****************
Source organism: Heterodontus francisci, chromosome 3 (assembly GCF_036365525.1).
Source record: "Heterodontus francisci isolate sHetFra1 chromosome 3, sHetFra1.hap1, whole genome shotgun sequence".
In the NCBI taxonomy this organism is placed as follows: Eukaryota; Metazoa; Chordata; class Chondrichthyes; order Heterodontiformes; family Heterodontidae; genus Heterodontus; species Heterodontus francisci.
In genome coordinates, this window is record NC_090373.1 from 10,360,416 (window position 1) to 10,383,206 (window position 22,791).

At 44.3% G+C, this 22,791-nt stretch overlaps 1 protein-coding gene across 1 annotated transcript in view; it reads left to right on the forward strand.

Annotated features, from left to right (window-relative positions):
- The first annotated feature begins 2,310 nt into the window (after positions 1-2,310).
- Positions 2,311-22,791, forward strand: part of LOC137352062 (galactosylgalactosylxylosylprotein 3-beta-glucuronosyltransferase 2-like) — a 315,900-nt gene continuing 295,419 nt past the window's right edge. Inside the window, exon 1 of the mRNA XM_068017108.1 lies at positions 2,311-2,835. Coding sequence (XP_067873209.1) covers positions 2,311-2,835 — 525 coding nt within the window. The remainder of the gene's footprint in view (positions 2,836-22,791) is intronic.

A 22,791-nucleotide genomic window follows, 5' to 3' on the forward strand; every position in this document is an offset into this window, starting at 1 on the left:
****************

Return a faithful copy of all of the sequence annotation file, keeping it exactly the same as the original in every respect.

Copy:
Source organism: Heterodontus francisci, chromosome 3 (assembly GCF_036365525.1).
Source record: "Heterodontus francisci isolate sHetFra1 chromosome 3, sHetFra1.hap1, whole genome shotgun sequence".
In the NCBI taxonomy this organism is placed as follows: Eukaryota; Metazoa; Chordata; class Chondrichthyes; order Heterodontiformes; family Heterodontidae; genus Heterodontus; species Heterodontus francisci.
In genome coordinates, this window is record NC_090373.1 from 10,360,416 (window position 1) to 10,383,206 (window position 22,791).

At 44.3% G+C, this 22,791-nt stretch overlaps 1 protein-coding gene across 1 annotated transcript in view; it reads left to right on the forward strand.

Annotated features, from left to right (window-relative positions):
- The first annotated feature begins 2,310 nt into the window (after positions 1-2,310).
- Positions 2,311-22,791, forward strand: part of LOC137352062 (galactosylgalactosylxylosylprotein 3-beta-glucuronosyltransferase 2-like) — a 315,900-nt gene continuing 295,419 nt past the window's right edge. Inside the window, exon 1 of the mRNA XM_068017108.1 lies at positions 2,311-2,835. Coding sequence (XP_067873209.1) covers positions 2,311-2,835 — 525 coding nt within the window. The remainder of the gene's footprint in view (positions 2,836-22,791) is intronic.

A 22,791-nucleotide genomic window follows, 5' to 3' on the forward strand; every position in this document is an offset into this window, starting at 1 on the left: